Bankers, autos and tech - Oh my!
by Joshua B. Konvisser, Partner, Pillsbury Winthrop Shaw Pittman LLP
This week’s landmark bankruptcy filing by General Motors is just the latest example of recession-driven retrenching across industries, a trend casting a shadow on outsourcing companies with large client bases in the hardest-hit industries. Depending on restructuring terms, outsourcing firms may be at risk to have large, long-term, ongoing revenue streams rejected in bankruptcy or terminated by an acquiring entity after a ‘fire sale’ purchase. You only have to look at the lists of the top 50 creditors for each of GM and Chrysler to see recognizable outsourcing service providers with a great deal at stake.
One can trace the beginning of the outsourcing sector’s current challenges to the financial meltdown last year, as bankruptcies and sell-offs of leading financial services institutions began to jeopardize outsourcing providers’ revenue from these customers. This was compounded by early termination of outsourcing agreements as the industry eliminated redundant service contracts in newly consolidated firms.
Wall Street’s shake-up was followed in short order by crises in the auto manufacturing sector, typified by recent dramatic ownership changes and organizational revamps at Chrysler and GM. From information technology services, transaction processing and customer service to parts delivery and facility management, each of these hard-hit industries relies extensively on outsourced services.
Bankruptcies and reorganizations are having a profound effect on some outsourcing firms because these service providers typically invest in technology, facilities and other assets early in long-term outsourcing contracts, expecting to recover these costs in later years. The vulnerability in this strategy emerges when ongoing revenue streams are cut off in bankruptcy or other circumstances without allowing for a complete recovery of providers’ early-term investments. This lost investment compounds the loss of expected revenue from having long-term agreements terminated early.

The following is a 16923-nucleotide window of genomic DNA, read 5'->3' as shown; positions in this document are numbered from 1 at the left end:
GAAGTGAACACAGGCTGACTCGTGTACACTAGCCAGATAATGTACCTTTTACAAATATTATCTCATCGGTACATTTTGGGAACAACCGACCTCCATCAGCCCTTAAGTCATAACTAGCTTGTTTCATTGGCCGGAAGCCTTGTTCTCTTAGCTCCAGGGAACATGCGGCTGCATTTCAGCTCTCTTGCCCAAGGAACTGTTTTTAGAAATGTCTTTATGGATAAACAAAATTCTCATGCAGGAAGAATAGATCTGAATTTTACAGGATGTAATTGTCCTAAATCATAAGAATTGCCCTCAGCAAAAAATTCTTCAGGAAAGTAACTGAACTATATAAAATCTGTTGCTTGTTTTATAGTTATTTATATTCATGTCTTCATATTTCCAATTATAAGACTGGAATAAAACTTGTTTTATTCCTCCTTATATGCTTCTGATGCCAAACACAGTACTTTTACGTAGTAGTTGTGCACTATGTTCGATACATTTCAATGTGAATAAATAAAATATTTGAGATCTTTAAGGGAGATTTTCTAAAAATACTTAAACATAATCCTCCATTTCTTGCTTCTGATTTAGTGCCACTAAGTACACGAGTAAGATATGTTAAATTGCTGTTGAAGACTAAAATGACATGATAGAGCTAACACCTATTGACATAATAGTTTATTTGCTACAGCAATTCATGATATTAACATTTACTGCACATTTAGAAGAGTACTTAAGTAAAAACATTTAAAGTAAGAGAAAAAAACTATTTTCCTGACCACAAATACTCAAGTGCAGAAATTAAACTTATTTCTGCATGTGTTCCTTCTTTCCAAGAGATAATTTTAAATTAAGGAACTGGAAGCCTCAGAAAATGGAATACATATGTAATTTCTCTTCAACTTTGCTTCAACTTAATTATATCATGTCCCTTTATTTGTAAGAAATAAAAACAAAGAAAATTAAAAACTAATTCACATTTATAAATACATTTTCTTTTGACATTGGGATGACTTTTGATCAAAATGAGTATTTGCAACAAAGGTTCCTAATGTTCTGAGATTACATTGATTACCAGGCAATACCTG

The net result is that we may begin to see a sort of “domino effect,” given the interdependence of the IT and outsourcing sector on the industries it serves, such as financial services and auto manufacturing. Companies in the current environment would be well-advised to not only perform thorough due diligence on existing and potential suppliers and partners, but also to prepare contingency plans in the event access to key suppliers, distributors or business critical software and services is jeopardized. In our practice, colleagues and I advise managers pursuing outsourcing to meet commercial and financial objectives to bear in mind the risks associated with outsourcing – especially long term arrangements – and factor these risks into their decisions and plans. We also urge them to revise the thinking around certain contract terms that might be appropriate in light of the new economy.
While the larger and more well-diversified outsourcing providers should make it through this downturn, smaller and mid-tier providers that are focused on limited service offerings or a single vertical market could face difficulties, even bankruptcy themselves, if revenues decline to levels triggering loan covenants, for example, or simply fall too far below the operating costs of supporting customers.
The last six to twelve months have brought massive changes in the global economy, making it even more critical for organisations to pay careful attention to new risks confronting the outsourcing industry at the same time they evaluate its ability to transform their business. This does not mean that companies should forego an outsourcing if there are significant commercial benefits. However, it does shift the cost-benefit analysis for outsourcing and demand an increased level of diligence and planning. This advice applies equally beyond the sourcing context to any key supplier relationship.
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